It’s time. Time to purge your closet (and your kids’ closets) of all those clothes that simply aren’t worn anymore.
However, rather than doing the usual closet whip through and then dropping off an overstuffed garbage bag of clothes to your local goodwill, consider another option that will both streamline your closet AND improve your finances: sell at least some items on consignment.
Worried that it would take too much work? Think again. Here’s what you need to know to unlock the liquidity that’s hiding in those rarely-worn frocks.
#1: Sort your possessions into three piles.
Pile 1 is for the clothes you want to keep. Pile 2 is for well-worn items that you will either give to goodwill, or if beyond repair, toss. And finally, pile 3 is for pieces in good condition that you think others would find appealing (hint: designer clothes always do well at consignment stores).
#2: Review your items with a highly critical eye.
Being honest about yourself about the condition of your clothing will save time in the end, as the staff at the consignment store is going to be doing the same. It will also make a good first impression if you bring in pristine, unmarred items.
#3: Get familiar with the consignment stores in your area.
Depending on the type of items you’re looking to sell (i.e. women’s children’s, etc.), a consignment store that focuses on a particular clientele might pay more for what you have. They’re also more likely to sell your clothes as they bring in the right kind of customers for those items.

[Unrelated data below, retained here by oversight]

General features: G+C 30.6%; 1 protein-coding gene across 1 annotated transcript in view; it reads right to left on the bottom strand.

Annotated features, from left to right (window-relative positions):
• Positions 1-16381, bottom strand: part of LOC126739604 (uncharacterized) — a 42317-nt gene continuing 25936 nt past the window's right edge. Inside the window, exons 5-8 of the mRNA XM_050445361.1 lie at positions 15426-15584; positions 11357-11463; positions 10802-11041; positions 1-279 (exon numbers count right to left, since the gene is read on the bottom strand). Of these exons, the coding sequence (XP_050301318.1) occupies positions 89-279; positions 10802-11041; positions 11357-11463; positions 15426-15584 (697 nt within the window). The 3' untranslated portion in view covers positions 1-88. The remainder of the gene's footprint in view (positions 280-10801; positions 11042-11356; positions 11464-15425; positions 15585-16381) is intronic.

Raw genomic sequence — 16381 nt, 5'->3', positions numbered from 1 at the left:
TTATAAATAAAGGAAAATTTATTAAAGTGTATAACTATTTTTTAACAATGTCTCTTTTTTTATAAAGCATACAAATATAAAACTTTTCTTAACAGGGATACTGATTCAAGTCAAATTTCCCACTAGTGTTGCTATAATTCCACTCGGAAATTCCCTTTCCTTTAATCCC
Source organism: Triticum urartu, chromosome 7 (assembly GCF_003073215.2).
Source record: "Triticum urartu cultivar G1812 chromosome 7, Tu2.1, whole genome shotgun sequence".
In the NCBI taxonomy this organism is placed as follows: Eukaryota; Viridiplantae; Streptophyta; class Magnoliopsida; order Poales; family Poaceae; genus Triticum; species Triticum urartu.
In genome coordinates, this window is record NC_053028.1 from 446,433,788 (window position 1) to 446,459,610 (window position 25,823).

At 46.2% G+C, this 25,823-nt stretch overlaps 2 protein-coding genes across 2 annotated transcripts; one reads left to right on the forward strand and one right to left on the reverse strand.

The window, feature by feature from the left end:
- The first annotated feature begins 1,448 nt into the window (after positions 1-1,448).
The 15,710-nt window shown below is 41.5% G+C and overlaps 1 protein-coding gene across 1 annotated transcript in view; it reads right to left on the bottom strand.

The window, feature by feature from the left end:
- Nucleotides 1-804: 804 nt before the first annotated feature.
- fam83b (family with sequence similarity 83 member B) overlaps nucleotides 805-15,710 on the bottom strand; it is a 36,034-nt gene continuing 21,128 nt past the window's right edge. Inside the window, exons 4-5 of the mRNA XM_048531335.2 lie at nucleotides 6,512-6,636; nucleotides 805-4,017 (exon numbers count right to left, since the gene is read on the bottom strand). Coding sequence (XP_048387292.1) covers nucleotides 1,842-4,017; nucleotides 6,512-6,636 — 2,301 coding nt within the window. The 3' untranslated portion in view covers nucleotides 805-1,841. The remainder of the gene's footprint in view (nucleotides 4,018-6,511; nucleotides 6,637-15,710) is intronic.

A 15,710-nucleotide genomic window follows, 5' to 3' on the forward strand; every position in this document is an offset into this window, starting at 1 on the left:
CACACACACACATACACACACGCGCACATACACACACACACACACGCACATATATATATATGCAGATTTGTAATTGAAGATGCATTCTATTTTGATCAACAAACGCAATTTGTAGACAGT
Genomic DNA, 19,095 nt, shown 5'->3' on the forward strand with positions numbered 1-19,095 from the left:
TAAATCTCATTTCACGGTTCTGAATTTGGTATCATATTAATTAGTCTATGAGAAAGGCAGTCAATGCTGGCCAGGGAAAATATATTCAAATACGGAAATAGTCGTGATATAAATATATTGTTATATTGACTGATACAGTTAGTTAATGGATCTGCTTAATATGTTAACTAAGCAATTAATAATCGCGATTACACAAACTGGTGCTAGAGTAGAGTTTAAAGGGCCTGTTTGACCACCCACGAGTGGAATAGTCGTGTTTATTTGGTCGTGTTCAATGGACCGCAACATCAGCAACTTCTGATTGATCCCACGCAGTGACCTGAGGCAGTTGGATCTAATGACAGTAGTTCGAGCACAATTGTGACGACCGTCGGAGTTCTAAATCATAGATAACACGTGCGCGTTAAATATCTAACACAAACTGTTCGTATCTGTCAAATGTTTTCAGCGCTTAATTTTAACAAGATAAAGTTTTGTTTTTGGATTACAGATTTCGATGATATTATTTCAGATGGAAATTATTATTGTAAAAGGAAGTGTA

#4: Visit the consignment store.
It’s always a good idea to check out the store (or stores) you’re thinking about working with. When you stop in, pay attention to the prices and try to get a feel for what sells well. If you can, talk to an employee, as they know what sells and the proper pricing for what you have to offer.
#5: Ask a few questions.
It’s important to understand what is required of and owed to you as a seller. Know what percentage of the sale price you will receive, any fees you’re responsible for, keep track of the items up for sale, and cross them off as each one finds a buyer.
#6: Mark your calendar.
Keep track of when the selling period is going to end, and be ready to pick up the items that didn’t sell.
#7: Be season-savvy.
Though it’s tempting to try and sell your bulky winter clothing right now, it’s actually the perfect time to bring in your spring and summer items, as that’s exactly what will be in demand in-store now. Wait until autumn to bring in your fall and winter items to your local consignment store.
I’m curious. How many of you have ever sold (or bought) your clothes on consignment? How much money do you make in a season? If you’ve never done it before, what’s stopping you?